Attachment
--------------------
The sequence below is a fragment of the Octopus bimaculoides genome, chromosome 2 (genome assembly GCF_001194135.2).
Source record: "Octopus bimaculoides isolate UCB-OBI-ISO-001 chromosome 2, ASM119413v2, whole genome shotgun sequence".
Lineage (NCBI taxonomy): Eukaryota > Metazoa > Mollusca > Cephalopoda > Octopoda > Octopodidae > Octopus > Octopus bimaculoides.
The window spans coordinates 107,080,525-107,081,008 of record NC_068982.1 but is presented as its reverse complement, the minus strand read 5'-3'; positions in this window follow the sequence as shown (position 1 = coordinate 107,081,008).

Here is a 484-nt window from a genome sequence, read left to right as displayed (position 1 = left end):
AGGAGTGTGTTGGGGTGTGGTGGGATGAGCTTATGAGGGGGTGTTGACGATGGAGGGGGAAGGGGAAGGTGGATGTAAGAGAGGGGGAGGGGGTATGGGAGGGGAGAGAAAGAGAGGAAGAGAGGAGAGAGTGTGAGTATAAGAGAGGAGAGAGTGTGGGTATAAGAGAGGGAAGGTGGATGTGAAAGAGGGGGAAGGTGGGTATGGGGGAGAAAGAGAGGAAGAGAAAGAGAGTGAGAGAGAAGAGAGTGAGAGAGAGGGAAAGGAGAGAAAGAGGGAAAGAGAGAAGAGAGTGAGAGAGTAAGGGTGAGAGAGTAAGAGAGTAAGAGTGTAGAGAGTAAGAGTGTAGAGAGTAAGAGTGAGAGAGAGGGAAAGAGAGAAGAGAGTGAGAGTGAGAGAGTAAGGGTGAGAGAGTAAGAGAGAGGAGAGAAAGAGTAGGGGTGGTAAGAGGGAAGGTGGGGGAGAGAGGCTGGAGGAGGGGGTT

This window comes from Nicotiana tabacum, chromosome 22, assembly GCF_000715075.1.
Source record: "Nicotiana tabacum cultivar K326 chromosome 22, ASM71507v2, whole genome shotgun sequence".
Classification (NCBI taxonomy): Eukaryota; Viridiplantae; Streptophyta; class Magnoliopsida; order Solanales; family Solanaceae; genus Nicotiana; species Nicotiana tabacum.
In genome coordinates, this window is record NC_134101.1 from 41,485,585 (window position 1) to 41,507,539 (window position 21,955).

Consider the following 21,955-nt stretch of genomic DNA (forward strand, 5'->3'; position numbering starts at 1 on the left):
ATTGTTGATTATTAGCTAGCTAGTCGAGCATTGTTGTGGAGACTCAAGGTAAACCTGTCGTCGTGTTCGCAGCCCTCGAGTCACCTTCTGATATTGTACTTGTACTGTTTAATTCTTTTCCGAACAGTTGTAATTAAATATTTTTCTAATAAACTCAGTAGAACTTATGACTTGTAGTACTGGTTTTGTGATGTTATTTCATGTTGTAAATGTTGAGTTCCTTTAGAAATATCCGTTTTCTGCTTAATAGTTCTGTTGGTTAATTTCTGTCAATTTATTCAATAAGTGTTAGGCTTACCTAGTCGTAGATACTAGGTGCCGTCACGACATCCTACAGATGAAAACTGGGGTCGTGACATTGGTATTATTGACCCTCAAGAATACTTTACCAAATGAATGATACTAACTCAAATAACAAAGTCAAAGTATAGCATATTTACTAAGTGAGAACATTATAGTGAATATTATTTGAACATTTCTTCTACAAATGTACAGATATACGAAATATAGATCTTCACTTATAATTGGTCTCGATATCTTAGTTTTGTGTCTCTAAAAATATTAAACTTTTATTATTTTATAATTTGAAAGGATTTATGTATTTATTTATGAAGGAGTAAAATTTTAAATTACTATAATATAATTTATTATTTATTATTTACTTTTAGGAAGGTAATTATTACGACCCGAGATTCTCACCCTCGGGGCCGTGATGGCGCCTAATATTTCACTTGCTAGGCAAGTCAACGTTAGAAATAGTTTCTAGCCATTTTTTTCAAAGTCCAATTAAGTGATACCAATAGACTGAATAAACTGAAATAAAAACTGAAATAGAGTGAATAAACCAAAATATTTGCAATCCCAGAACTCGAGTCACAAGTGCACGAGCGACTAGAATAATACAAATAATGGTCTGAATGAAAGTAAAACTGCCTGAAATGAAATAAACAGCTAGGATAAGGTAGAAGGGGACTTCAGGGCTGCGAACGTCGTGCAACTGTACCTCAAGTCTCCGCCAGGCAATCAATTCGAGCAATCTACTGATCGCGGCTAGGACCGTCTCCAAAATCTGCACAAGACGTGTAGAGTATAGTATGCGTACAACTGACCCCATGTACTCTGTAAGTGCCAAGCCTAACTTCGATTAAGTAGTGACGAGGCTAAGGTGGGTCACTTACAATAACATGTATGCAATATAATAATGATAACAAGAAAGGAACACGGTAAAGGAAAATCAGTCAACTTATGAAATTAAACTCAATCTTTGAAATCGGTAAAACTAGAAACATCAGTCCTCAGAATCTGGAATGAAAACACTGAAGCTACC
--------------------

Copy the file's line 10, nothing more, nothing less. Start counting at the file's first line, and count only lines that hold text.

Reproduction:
In genome coordinates, this window is record NC_134101.1 from 41,485,585 (window position 1) to 41,507,539 (window position 21,955).